You know what they say – be careful what you wish for! Well, I asked my friend and fellow J-weekly columnist, Faith Kramer, if she had any special recipes for Sukkot. OH MY GOSH! She sent me too many to share all of them. I’ll share some here and you are free to visit her archived articles on the J-weekly website or on her food blog.
Here’s what she wrote to me.
Sukkot, the last of the Jewish calendar’s three major harvest festivals, is probably the most joyous of Jewish holidays and is considered the Season of Our Rejoicing (Z’man Simchateinu), a celebratory period after the introspection of the High Holidays. The holiday also commemorates God’s protection of the Jews during the 40-year exodus from Egypt to Israel.
To me it’s the holiday of potlucks and outdoor dining and I like to build on the traditional food customs and serve a wide range of food reflecting the diversity of our Jewish experience past and present.
The celebrations center on the building and decorating of a sukkah (an open hut, the plural is sukkot), a reminder of our ancestors’ life on the move in the dessert as well as the temporary dwellings built in the ancient fields during harvest time. It is considered a mitzvah to eat (and even sleep) in the sukkah and to decorate it with fresh, seasonal fruits and vegetables in honor of the harvest. Different communities have different customs, with Israeli sukkot featuring grapes, olives, pomegranates, wheat, barley, dates and figs (all mentioned in the Torah). Sukkot from other communities (including Sephardic and Mizrahi) feature other foods, flowers, fabric decorations, elaborately painted Torah scenes on panels and special pastries. For all, having others over to share in Sukkot meals is an important part of the celebration.
One feature of the holiday is having the Four Species present in the sukkah. An etrog (a type of citron, a bumpy, thick-skinned yellow citrus fruit) along with palm, myrtle, and willow branches are shaken during special blessings to mark the holiday.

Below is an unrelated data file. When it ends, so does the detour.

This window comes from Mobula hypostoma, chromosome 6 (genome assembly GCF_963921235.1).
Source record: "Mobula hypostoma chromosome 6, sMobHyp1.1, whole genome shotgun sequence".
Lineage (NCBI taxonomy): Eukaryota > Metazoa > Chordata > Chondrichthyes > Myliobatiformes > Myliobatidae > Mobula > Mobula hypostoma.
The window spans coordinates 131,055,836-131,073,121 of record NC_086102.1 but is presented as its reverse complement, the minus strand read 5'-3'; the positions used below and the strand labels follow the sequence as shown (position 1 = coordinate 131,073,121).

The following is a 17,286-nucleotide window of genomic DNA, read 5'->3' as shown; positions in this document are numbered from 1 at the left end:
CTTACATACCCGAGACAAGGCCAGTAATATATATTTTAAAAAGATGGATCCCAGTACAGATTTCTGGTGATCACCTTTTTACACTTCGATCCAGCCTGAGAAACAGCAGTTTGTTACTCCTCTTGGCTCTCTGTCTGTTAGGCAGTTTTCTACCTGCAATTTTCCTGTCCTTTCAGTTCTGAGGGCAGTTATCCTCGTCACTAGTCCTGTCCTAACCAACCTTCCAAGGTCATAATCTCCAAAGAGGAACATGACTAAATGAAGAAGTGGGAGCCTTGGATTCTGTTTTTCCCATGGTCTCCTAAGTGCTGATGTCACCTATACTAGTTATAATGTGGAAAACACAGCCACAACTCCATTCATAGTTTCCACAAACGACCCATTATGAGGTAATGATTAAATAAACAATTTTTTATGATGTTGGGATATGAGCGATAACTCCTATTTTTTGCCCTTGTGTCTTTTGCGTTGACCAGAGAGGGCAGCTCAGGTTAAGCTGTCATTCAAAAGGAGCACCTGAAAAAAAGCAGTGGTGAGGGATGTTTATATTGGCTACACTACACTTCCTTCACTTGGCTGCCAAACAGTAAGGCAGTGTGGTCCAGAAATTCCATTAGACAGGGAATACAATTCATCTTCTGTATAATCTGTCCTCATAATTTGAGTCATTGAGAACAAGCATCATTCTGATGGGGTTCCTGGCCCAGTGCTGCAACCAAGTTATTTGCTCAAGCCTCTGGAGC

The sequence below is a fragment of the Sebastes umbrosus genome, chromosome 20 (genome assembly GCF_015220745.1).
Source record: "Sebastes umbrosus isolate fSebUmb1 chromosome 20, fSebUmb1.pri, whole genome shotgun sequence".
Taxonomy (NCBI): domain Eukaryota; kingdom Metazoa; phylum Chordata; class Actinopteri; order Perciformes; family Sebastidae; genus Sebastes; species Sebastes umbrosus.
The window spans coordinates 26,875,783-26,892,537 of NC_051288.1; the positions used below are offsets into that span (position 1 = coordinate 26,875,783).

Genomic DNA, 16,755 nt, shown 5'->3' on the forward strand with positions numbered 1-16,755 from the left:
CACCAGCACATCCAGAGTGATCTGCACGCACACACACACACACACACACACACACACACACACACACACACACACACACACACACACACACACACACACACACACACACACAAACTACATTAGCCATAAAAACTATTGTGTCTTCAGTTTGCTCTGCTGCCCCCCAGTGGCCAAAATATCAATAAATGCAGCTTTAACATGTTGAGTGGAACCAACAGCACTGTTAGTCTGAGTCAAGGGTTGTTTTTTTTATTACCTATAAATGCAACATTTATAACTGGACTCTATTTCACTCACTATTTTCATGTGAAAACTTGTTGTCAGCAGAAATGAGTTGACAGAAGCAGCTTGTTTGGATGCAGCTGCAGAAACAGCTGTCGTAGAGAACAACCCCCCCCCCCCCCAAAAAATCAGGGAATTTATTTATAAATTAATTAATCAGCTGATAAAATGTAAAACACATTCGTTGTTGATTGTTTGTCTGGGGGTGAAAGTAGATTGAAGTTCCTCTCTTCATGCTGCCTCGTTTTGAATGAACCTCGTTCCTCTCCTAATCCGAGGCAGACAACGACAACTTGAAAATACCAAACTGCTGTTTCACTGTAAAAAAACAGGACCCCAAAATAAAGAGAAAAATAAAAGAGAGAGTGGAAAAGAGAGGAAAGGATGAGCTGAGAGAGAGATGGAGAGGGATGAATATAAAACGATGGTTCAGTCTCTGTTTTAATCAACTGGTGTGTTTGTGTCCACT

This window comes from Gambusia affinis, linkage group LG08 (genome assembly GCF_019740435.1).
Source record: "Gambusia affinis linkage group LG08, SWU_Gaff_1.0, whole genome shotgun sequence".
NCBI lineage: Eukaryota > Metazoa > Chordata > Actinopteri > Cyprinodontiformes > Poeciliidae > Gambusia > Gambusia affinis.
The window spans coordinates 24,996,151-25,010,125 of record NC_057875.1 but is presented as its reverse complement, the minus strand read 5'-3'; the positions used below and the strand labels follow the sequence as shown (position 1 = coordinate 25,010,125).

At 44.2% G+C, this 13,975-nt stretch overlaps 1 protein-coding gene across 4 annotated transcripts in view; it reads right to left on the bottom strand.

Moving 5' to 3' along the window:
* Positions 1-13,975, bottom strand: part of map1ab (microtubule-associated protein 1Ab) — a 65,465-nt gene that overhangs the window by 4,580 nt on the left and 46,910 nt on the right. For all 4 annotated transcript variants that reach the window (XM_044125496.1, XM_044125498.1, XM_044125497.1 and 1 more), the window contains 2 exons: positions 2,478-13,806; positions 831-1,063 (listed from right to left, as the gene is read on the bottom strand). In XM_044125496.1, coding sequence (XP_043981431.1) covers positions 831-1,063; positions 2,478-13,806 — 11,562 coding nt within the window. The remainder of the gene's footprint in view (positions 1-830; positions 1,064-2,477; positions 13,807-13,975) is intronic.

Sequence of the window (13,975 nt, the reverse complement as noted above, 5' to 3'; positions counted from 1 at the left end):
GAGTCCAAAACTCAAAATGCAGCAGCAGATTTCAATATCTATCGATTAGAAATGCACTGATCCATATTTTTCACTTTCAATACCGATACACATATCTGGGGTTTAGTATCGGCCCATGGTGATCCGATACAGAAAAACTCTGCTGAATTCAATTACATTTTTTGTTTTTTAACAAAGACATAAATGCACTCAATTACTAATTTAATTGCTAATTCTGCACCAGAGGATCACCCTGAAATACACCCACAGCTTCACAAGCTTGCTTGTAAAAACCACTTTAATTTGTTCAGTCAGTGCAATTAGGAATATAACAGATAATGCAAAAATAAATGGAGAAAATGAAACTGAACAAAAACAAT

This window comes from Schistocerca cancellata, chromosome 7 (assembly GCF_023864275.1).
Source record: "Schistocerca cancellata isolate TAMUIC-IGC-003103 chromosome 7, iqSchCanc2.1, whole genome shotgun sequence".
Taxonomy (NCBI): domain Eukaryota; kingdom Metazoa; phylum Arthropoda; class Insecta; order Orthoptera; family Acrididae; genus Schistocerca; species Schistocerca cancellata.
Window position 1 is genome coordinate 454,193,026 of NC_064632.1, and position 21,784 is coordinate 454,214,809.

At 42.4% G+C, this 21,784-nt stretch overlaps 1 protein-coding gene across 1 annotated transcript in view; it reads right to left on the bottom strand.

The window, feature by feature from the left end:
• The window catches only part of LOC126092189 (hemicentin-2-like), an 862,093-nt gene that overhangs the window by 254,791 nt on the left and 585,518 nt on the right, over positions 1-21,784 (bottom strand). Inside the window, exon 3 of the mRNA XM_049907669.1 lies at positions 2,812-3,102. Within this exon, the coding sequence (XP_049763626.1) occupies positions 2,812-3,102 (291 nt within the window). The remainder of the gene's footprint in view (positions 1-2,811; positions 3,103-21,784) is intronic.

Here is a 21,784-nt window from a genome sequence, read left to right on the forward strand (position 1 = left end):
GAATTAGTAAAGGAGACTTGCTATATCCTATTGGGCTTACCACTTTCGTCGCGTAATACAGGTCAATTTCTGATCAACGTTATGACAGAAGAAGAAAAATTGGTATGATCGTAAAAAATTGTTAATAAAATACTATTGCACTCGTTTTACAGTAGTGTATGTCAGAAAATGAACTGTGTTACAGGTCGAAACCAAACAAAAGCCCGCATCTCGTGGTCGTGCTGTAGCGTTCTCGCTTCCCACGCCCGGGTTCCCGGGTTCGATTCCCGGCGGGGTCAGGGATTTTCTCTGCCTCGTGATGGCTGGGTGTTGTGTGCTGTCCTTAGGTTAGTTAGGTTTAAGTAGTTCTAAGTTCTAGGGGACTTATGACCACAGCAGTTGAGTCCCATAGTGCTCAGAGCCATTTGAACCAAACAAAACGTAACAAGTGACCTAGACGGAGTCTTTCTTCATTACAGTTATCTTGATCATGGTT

Food traditions for the holiday center on several themes:
Grains: On the first night, it is traditional for each individual to eat at least two ounces of grain. One custom is serving different dishes made with different types of grain, including oat, rye, barley, spelt and wheat.
Harvest Abundance: Lots of fresh and cooked fruit and vegetable dishes. Stuffed, filled and layered vegetable dishes are traditional in many cultures to symbolize abundance. For Libyan Jews this might include a spicy stuffed onion dish. For some stuffed cabbage is a traditional food. Others serve moussaka (eggplant casserole), fruit or cabbage strudels, or stuffed pumpkin. For some Eastern European Jews, tzimmes (a stew vegetables and dried fruits sometimes with meat) is traditional as are pickled vegetables.
Recipes to try:Stuffed Onions
Thai Curry Stuffed Pumpkin
Filled and Stuffed: The theme of abundance is more than just for fruits and vegetables. Everything from knishes to borekas to tortellini to filled challah is served under the sukkah.
Recipes to try:
Tortellini with chickpea sauté
Portability: One characteristic of Sukkot foods is that are easy to transport to the outdoor table under the sukkah (yours or someone else’s). Stews and casseroles fit the bill, as do salads, pastry-based entrees, and easy to share desserts.
One tradition that is not food related is the one of “inviting” a different biblical matriarch or patriarch to the sukkah each day for discussion and study. I think this should be extended to “inviting” departed loved ones to the sukkah (maybe hanging their photo for all to see) remembering them and serving food they enjoyed and creating a new tradition for the holiday. For example, for my grandfather Lou I might offer up rye bread. For my grandma Anna it would be cheese blintzes.*
However you celebrate Sukkot – in or out of a sukkah – I hope your holiday is meaningful and delicious.
Faith Kramer writes a twice-a-month Jewish cooking column for the j., the Jewish News of Northern California. Her cookbook, 52 Shabbats: Friday Night Dinners Inspired by a Global Jewish Kitchen publishes this November. Contact her at firstname.lastname@example.org.
*We’ll have to explore this idea next!